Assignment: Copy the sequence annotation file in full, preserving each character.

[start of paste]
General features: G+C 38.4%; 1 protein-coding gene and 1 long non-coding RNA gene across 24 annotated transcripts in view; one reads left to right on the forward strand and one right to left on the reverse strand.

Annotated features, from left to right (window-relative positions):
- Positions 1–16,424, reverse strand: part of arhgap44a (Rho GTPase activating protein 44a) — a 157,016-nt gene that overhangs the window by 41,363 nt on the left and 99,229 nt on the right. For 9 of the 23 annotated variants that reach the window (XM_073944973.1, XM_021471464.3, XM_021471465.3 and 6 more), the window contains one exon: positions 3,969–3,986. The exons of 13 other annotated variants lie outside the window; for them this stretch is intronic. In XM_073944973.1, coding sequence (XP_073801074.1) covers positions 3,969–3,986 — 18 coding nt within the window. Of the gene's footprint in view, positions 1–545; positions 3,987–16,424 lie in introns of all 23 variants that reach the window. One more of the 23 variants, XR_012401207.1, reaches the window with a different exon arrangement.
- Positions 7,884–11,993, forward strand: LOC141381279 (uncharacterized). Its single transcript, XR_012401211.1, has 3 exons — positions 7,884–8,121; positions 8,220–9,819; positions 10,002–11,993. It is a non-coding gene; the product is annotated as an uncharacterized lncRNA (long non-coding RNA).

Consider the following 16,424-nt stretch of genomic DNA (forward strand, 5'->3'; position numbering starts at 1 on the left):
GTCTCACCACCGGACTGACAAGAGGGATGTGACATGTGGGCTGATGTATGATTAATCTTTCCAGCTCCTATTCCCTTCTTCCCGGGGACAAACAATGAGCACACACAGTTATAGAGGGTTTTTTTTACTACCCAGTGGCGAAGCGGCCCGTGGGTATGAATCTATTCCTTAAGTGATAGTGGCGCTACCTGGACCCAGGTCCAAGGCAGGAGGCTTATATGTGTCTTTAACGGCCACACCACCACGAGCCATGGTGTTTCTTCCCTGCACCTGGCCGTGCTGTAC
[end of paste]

General features: G+C 38.4%; 1 protein-coding gene and 1 long non-coding RNA gene across 24 annotated transcripts in view; one reads left to right on the forward strand and one right to left on the reverse strand.

Annotated features, from left to right (window-relative positions):
- Positions 1–16,424, reverse strand: part of arhgap44a (Rho GTPase activating protein 44a) — a 157,016-nt gene that overhangs the window by 41,363 nt on the left and 99,229 nt on the right. For 9 of the 23 annotated variants that reach the window (XM_073944973.1, XM_021471464.3, XM_021471465.3 and 6 more), the window contains one exon: positions 3,969–3,986. The exons of 13 other annotated variants lie outside the window; for them this stretch is intronic. In XM_073944973.1, coding sequence (XP_073801074.1) covers positions 3,969–3,986 — 18 coding nt within the window. Of the gene's footprint in view, positions 1–545; positions 3,987–16,424 lie in introns of all 23 variants that reach the window. One more of the 23 variants, XR_012401207.1, reaches the window with a different exon arrangement.
- Positions 7,884–11,993, forward strand: LOC141381279 (uncharacterized). Its single transcript, XR_012401211.1, has 3 exons — positions 7,884–8,121; positions 8,220–9,819; positions 10,002–11,993. It is a non-coding gene; the product is annotated as an uncharacterized lncRNA (long non-coding RNA).

Consider the following 16,424-nt stretch of genomic DNA (forward strand, 5'->3'; position numbering starts at 1 on the left):
GTCTCACCACCGGACTGACAAGAGGGATGTGACATGTGGGCTGATGTATGATTAATCTTTCCAGCTCCTATTCCCTTCTTCCCGGGGACAAACAATGAGCACACACAGTTATAGAGGGTTTTTTTTACTACCCAGTGGCGAAGCGGCCCGTGGGTATGAATCTATTCCTTAAGTGATAGTGGCGCTACCTGGACCCAGGTCCAAGGCAGGAGGCTTATATGTGTCTTTAACGGCCACACCACCACGAGCCATGGTGTTTCTTCCCTGCACCTGGCCGTGCTGTAC